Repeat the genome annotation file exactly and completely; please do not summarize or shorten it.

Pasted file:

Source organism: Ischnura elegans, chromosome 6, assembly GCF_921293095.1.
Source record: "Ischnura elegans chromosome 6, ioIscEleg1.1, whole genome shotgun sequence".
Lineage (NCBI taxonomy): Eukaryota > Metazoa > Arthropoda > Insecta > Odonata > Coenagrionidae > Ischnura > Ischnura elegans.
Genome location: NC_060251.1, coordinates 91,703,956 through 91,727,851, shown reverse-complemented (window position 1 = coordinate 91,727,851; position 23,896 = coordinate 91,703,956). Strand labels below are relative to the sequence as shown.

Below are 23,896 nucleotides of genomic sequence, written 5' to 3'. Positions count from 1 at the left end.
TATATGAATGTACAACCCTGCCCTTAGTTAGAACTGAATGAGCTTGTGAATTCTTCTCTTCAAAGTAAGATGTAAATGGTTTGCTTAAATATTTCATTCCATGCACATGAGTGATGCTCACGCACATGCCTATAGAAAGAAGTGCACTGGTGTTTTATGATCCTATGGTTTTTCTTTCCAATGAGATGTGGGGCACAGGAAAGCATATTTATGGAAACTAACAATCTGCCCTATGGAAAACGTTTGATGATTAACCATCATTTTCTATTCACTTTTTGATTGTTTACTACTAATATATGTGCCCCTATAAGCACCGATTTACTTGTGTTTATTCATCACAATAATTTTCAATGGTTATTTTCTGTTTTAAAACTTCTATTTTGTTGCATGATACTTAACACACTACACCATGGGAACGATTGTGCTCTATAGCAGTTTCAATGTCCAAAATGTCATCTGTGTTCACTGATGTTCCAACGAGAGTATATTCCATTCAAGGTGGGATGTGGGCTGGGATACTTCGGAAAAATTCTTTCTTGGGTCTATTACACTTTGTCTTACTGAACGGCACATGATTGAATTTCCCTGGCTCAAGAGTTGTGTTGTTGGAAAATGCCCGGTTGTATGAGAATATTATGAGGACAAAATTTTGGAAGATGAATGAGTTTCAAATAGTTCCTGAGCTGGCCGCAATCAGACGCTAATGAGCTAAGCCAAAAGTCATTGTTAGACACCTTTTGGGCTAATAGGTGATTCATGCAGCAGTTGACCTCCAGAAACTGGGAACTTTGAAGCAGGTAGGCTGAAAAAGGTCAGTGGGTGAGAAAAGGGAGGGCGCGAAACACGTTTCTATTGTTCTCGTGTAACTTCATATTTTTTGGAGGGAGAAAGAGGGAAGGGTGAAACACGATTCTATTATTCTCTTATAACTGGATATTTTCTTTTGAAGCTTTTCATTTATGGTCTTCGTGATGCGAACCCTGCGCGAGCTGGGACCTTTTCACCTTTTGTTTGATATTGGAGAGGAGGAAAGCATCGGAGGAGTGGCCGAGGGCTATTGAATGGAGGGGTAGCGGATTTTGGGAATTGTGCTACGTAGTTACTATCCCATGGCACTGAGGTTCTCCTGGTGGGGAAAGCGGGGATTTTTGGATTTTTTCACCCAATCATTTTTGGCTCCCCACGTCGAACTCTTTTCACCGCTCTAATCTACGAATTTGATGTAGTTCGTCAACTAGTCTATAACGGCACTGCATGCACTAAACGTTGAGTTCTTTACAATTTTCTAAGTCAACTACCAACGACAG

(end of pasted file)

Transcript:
Source organism: Ischnura elegans, chromosome 6, assembly GCF_921293095.1.
Source record: "Ischnura elegans chromosome 6, ioIscEleg1.1, whole genome shotgun sequence".
Lineage (NCBI taxonomy): Eukaryota > Metazoa > Arthropoda > Insecta > Odonata > Coenagrionidae > Ischnura > Ischnura elegans.
Genome location: NC_060251.1, coordinates 91,703,956 through 91,727,851, shown reverse-complemented (window position 1 = coordinate 91,727,851; position 23,896 = coordinate 91,703,956). Strand labels below are relative to the sequence as shown.

Below are 23,896 nucleotides of genomic sequence, written 5' to 3'. Positions count from 1 at the left end.
TATATGAATGTACAACCCTGCCCTTAGTTAGAACTGAATGAGCTTGTGAATTCTTCTCTTCAAAGTAAGATGTAAATGGTTTGCTTAAATATTTCATTCCATGCACATGAGTGATGCTCACGCACATGCCTATAGAAAGAAGTGCACTGGTGTTTTATGATCCTATGGTTTTTCTTTCCAATGAGATGTGGGGCACAGGAAAGCATATTTATGGAAACTAACAATCTGCCCTATGGAAAACGTTTGATGATTAACCATCATTTTCTATTCACTTTTTGATTGTTTACTACTAATATATGTGCCCCTATAAGCACCGATTTACTTGTGTTTATTCATCACAATAATTTTCAATGGTTATTTTCTGTTTTAAAACTTCTATTTTGTTGCATGATACTTAACACACTACACCATGGGAACGATTGTGCTCTATAGCAGTTTCAATGTCCAAAATGTCATCTGTGTTCACTGATGTTCCAACGAGAGTATATTCCATTCAAGGTGGGATGTGGGCTGGGATACTTCGGAAAAATTCTTTCTTGGGTCTATTACACTTTGTCTTACTGAACGGCACATGATTGAATTTCCCTGGCTCAAGAGTTGTGTTGTTGGAAAATGCCCGGTTGTATGAGAATATTATGAGGACAAAATTTTGGAAGATGAATGAGTTTCAAATAGTTCCTGAGCTGGCCGCAATCAGACGCTAATGAGCTAAGCCAAAAGTCATTGTTAGACACCTTTTGGGCTAATAGGTGATTCATGCAGCAGTTGACCTCCAGAAACTGGGAACTTTGAAGCAGGTAGGCTGAAAAAGGTCAGTGGGTGAGAAAAGGGAGGGCGCGAAACACGTTTCTATTGTTCTCGTGTAACTTCATATTTTTTGGAGGGAGAAAGAGGGAAGGGTGAAACACGATTCTATTATTCTCTTATAACTGGATATTTTCTTTTGAAGCTTTTCATTTATGGTCTTCGTGATGCGAACCCTGCGCGAGCTGGGACCTTTTCACCTTTTGTTTGATATTGGAGAGGAGGAAAGCATCGGAGGAGTGGCCGAGGGCTATTGAATGGAGGGGTAGCGGATTTTGGGAATTGTGCTACGTAGTTACTATCCCATGGCACTGAGGTTCTCCTGGTGGGGAAAGCGGGGATTTTTGGATTTTTTCACCCAATCATTTTTGGCTCCCCACGTCGAACTCTTTTCACCGCTCTAATCTACGAATTTGATGTAGTTCGTCAACTAGTCTATAACGGCACTGCATGCACTAAACGTTGAGTTCTTTACAATTTTCTAAGTCAACTACCAACGACAG